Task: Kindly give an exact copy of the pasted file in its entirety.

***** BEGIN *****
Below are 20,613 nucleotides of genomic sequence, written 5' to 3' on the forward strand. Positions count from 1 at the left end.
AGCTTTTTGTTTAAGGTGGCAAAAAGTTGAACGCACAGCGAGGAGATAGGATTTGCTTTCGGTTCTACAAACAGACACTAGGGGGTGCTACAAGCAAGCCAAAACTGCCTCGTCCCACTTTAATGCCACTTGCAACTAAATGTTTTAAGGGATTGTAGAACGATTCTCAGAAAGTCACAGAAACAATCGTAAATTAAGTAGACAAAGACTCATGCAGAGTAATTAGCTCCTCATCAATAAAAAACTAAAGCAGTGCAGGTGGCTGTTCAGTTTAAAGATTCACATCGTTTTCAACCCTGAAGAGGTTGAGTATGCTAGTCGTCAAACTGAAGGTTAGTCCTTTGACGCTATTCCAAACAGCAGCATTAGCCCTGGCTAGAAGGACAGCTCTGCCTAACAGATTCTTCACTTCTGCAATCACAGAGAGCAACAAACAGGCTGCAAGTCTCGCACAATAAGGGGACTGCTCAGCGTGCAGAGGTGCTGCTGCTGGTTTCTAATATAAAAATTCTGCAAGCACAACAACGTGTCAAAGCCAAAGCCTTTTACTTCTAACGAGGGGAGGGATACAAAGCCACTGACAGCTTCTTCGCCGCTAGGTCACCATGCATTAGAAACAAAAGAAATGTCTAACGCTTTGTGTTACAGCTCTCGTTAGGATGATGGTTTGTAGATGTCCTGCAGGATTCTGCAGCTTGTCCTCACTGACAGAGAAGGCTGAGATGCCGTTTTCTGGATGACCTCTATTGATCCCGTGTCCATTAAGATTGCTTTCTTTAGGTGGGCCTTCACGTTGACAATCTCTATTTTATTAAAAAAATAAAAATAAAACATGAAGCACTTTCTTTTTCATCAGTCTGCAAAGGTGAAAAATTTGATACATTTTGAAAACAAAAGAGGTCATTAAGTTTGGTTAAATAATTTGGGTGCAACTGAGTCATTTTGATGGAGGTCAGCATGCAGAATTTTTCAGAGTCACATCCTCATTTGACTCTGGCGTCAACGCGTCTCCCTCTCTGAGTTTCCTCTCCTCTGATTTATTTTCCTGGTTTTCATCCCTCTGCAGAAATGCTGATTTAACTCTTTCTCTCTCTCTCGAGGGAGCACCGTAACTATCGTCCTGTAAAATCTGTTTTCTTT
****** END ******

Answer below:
Below are 20,613 nucleotides of genomic sequence, written 5' to 3' on the forward strand. Positions count from 1 at the left end.
AGCTTTTTGTTTAAGGTGGCAAAAAGTTGAACGCACAGCGAGGAGATAGGATTTGCTTTCGGTTCTACAAACAGACACTAGGGGGTGCTACAAGCAAGCCAAAACTGCCTCGTCCCACTTTAATGCCACTTGCAACTAAATGTTTTAAGGGATTGTAGAACGATTCTCAGAAAGTCACAGAAACAATCGTAAATTAAGTAGACAAAGACTCATGCAGAGTAATTAGCTCCTCATCAATAAAAAACTAAAGCAGTGCAGGTGGCTGTTCAGTTTAAAGATTCACATCGTTTTCAACCCTGAAGAGGTTGAGTATGCTAGTCGTCAAACTGAAGGTTAGTCCTTTGACGCTATTCCAAACAGCAGCATTAGCCCTGGCTAGAAGGACAGCTCTGCCTAACAGATTCTTCACTTCTGCAATCACAGAGAGCAACAAACAGGCTGCAAGTCTCGCACAATAAGGGGACTGCTCAGCGTGCAGAGGTGCTGCTGCTGGTTTCTAATATAAAAATTCTGCAAGCACAACAACGTGTCAAAGCCAAAGCCTTTTACTTCTAACGAGGGGAGGGATACAAAGCCACTGACAGCTTCTTCGCCGCTAGGTCACCATGCATTAGAAACAAAAGAAATGTCTAACGCTTTGTGTTACAGCTCTCGTTAGGATGATGGTTTGTAGATGTCCTGCAGGATTCTGCAGCTTGTCCTCACTGACAGAGAAGGCTGAGATGCCGTTTTCTGGATGACCTCTATTGATCCCGTGTCCATTAAGATTGCTTTCTTTAGGTGGGCCTTCACGTTGACAATCTCTATTTTATTAAAAAAATAAAAATAAAACATGAAGCACTTTCTTTTTCATCAGTCTGCAAAGGTGAAAAATTTGATACATTTTGAAAACAAAAGAGGTCATTAAGTTTGGTTAAATAATTTGGGTGCAACTGAGTCATTTTGATGGAGGTCAGCATGCAGAATTTTTCAGAGTCACATCCTCATTTGACTCTGGCGTCAACGCGTCTCCCTCTCTGAGTTTCCTCTCCTCTGATTTATTTTCCTGGTTTTCATCCCTCTGCAGAAATGCTGATTTAACTCTTTCTCTCTCTCTCGAGGGAGCACCGTAACTATCGTCCTGTAAAATCTGTTTTCTTT